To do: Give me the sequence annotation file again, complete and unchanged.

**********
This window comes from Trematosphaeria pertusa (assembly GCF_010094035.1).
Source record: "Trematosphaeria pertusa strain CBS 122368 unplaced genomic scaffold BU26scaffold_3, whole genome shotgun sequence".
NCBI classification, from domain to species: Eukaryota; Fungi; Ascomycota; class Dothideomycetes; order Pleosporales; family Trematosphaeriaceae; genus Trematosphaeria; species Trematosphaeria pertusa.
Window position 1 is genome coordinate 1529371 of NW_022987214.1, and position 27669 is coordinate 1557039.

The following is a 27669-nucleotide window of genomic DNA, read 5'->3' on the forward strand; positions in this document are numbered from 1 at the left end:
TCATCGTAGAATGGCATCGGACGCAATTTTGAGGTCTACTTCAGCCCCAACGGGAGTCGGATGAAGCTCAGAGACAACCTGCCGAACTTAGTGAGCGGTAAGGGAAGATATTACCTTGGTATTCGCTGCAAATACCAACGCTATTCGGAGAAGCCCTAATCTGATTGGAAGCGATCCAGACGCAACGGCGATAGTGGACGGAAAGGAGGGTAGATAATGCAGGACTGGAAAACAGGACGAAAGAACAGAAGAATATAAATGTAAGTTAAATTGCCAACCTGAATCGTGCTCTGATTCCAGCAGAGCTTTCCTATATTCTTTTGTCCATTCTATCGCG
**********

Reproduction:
This window comes from Trematosphaeria pertusa (assembly GCF_010094035.1).
Source record: "Trematosphaeria pertusa strain CBS 122368 unplaced genomic scaffold BU26scaffold_3, whole genome shotgun sequence".
NCBI classification, from domain to species: Eukaryota; Fungi; Ascomycota; class Dothideomycetes; order Pleosporales; family Trematosphaeriaceae; genus Trematosphaeria; species Trematosphaeria pertusa.
Window position 1 is genome coordinate 1529371 of NW_022987214.1, and position 27669 is coordinate 1557039.

The following is a 27669-nucleotide window of genomic DNA, read 5'->3' on the forward strand; positions in this document are numbered from 1 at the left end:
TCATCGTAGAATGGCATCGGACGCAATTTTGAGGTCTACTTCAGCCCCAACGGGAGTCGGATGAAGCTCAGAGACAACCTGCCGAACTTAGTGAGCGGTAAGGGAAGATATTACCTTGGTATTCGCTGCAAATACCAACGCTATTCGGAGAAGCCCTAATCTGATTGGAAGCGATCCAGACGCAACGGCGATAGTGGACGGAAAGGAGGGTAGATAATGCAGGACTGGAAAACAGGACGAAAGAACAGAAGAATATAAATGTAAGTTAAATTGCCAACCTGAATCGTGCTCTGATTCCAGCAGAGCTTTCCTATATTCTTTTGTCCATTCTATCGCG